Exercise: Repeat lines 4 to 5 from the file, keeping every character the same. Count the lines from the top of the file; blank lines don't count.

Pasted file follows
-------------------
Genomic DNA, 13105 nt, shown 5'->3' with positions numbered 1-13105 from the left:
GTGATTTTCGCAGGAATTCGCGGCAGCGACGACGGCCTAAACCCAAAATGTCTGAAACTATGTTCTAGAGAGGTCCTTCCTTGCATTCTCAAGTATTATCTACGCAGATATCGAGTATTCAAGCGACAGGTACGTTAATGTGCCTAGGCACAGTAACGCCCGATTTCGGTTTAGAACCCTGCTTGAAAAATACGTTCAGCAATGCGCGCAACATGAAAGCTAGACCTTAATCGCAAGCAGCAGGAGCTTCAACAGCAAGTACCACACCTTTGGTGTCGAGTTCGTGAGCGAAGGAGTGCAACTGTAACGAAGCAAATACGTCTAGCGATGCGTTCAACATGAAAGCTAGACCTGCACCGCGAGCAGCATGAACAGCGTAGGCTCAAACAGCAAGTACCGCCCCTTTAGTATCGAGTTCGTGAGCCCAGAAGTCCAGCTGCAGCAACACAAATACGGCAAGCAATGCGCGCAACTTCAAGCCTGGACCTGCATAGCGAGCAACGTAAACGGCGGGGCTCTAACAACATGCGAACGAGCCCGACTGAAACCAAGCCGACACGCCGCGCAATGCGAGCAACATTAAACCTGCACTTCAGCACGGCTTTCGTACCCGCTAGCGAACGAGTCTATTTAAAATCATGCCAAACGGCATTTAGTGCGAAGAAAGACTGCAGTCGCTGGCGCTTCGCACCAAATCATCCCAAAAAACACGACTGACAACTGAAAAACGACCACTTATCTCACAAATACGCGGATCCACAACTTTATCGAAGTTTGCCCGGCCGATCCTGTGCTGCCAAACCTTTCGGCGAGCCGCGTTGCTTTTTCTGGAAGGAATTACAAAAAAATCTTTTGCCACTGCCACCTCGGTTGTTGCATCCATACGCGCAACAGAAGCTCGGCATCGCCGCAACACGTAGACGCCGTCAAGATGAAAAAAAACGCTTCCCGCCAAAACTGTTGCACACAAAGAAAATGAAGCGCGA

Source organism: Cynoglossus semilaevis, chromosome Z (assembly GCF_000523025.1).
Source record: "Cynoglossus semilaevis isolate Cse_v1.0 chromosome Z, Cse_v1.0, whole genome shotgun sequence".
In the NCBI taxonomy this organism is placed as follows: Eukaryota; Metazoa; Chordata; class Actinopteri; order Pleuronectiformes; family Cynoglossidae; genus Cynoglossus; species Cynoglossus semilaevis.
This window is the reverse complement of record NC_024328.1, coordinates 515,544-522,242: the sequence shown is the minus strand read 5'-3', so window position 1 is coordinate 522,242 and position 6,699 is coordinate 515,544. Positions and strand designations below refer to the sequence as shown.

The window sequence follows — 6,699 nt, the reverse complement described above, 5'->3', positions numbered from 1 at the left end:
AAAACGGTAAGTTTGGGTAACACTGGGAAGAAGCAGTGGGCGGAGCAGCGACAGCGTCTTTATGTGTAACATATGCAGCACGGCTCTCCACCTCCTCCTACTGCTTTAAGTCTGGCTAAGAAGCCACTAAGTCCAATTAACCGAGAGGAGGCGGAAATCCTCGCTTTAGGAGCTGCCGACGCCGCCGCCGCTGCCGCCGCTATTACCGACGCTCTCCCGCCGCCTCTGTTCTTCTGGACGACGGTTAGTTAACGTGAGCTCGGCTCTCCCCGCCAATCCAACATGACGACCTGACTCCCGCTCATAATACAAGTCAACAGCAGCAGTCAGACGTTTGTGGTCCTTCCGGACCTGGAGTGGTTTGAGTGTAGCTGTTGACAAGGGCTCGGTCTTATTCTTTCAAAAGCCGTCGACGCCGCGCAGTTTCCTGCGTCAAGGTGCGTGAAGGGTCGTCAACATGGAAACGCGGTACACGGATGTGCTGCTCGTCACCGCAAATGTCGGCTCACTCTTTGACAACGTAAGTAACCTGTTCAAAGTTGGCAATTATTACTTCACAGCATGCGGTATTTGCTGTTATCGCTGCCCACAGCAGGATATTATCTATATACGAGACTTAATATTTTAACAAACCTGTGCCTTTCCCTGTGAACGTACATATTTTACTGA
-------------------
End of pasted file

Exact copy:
Source record: "Cynoglossus semilaevis isolate Cse_v1.0 chromosome Z, Cse_v1.0, whole genome shotgun sequence".
In the NCBI taxonomy this organism is placed as follows: Eukaryota; Metazoa; Chordata; class Actinopteri; order Pleuronectiformes; family Cynoglossidae; genus Cynoglossus; species Cynoglossus semilaevis.